By Negi Haruba. Released in Japan by Kodansha, serialized in the magazine Weekly Shonen Magazine. Released in North America by Kodansha Comics. Translated by Steven LeCroy.
(Obviously this spoils who Futaro chooses, though if you read Vol. 13 you should already be spoiled.)
There has been a decided pushback in the last couple of years away from “no ending” harem series. Harem series in general are always a tough sell, because they’re wildly popular… at first… but unless you make the “winning girl” clear from the start (and even if you do – see Love Hina, for example), fans will pick their choice and get very very angry with the author when it doesn’t go their way. For a while, authors tried to avoid that by having the ending be open and ambiguous. That went so badly that it destroyed some careers (see: School Rumble). Sometimes the author is determined to have his choice win despite the fact that almost his entire fanbase wants someone else (hi, Hayate the Combat Butler). We’re even seeing right now a series which literally is a “choose your own path” ending for 5 different girls (We Never Learn). Of these, The Quintessential Quintuplets has the most “traditional” harem ending. A girl is chosen, the fans get upset, and the series rapidly comes to an end. Perhaps too rapidly.
In terms of the actual girl chosen, I liked the ending. Of the five, it was always going to be down to three (Ichika shot herself in the foot during the school trip, and Itsuki finally realized her feelings for Futaro AFTER he confessed to Yotsuba, so was a non-starter), and the author surprisingly chose the least likely of those. Miku had the “yamato nadesico’ vibe to her, and was the first girl to really show Futaro her feelings. Nino was a dark horse at first due to her actions, but proved to be the most direct of the quints, and her popularity soared. But no, in the end it went to the girl who has spent the entire series denying a) that she’s in love with Futaro, and b) when that didn’t work doing everything in her power to hook him up with one of the others. That said, when the backstory came out, showing that it was Yotsuba who was Rena (most of the time), it started to become clear that this is where the author was heading.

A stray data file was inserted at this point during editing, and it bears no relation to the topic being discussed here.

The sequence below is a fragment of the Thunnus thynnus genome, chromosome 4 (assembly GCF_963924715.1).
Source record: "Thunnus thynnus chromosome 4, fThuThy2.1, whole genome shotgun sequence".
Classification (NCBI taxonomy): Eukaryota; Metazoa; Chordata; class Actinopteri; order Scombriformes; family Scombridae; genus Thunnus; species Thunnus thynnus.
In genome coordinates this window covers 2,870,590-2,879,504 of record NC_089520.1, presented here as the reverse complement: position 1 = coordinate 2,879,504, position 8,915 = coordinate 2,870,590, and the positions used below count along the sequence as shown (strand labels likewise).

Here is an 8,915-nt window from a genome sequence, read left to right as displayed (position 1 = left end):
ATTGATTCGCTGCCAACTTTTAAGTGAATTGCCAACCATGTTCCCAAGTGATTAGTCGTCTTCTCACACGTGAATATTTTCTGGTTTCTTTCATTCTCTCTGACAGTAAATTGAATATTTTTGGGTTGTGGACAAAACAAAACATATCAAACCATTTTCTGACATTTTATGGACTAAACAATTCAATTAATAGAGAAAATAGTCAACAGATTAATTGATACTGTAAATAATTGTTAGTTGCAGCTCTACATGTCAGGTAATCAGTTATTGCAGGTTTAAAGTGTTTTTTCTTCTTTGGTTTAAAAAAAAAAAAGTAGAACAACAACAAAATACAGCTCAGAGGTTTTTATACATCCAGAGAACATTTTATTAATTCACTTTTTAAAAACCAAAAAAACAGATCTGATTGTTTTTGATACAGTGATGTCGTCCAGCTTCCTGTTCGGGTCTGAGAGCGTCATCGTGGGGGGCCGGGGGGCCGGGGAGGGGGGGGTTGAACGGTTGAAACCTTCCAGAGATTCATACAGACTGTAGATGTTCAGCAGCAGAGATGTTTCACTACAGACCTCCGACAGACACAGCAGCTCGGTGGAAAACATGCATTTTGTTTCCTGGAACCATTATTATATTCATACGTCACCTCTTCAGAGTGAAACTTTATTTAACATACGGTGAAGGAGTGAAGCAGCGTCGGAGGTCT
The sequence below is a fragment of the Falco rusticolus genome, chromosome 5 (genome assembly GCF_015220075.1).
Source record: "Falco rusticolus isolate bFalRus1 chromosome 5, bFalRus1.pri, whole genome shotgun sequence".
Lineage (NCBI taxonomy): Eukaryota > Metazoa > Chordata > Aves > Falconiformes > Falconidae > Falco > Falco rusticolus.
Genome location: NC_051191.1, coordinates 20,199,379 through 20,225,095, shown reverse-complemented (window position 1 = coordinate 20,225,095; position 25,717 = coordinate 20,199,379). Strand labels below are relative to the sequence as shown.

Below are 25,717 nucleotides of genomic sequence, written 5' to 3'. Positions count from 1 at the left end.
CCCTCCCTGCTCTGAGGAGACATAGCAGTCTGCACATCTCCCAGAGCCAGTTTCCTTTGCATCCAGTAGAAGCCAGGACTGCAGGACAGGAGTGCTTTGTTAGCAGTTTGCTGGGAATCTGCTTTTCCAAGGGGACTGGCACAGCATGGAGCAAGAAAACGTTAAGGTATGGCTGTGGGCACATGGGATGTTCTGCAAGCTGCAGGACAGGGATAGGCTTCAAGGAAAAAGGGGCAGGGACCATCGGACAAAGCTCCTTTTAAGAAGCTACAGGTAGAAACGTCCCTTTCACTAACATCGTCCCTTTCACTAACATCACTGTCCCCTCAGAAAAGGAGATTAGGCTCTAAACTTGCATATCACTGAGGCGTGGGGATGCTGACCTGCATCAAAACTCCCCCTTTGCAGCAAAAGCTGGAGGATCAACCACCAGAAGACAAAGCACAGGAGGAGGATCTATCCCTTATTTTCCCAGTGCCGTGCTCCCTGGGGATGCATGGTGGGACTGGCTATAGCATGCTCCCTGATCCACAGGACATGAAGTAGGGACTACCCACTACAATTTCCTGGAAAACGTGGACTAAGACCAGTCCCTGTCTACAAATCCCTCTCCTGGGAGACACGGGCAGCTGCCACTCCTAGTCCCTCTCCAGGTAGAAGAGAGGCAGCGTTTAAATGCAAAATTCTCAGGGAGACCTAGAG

The biggest argument against this final volume that isn’t “he picked the wrong girl” is that it’s rushed, and there’s no denying that. Leaving aside that the author felt a need to show his homework at the start of the book, showing off all of the moments where Futaro and Yotsuba grew closer and bonded (it feels like, even though the author was careful to show that Yotsuba was his choice all along, a montage he wouldn’t need if it were Miku or Nino) the aftermath flies by, to the point where only five chapters after confessing his love Futaro is (accidentally) asking Yotsuba to marry him. Some extra time and extra angst would have been nice. That said, there are tons of lovely scenes in this book. “”I won’t let you get away!” (She got away.)” Miku’s “I’m Yotsuba”, possibly the funniest pages in the entire series. The reverse “kabedon” on the train. The other quints grinning at Yotsuba saying “Futaro” instead of “Uesugi-san”. And, of course, everything about the wedding is a giant bundle of heartwarming.
When this ended in Japan, textual spoilers made it sound like it was choosing an “it was all a dream” copout. Context shows that isn’t the case (and an epilogue helps), but still, I think the author did not need to add to his troubles like that. That said, in the end I was pleased with this series, which kept fans guessing right up to the very end, something most harem series are not able to pull off.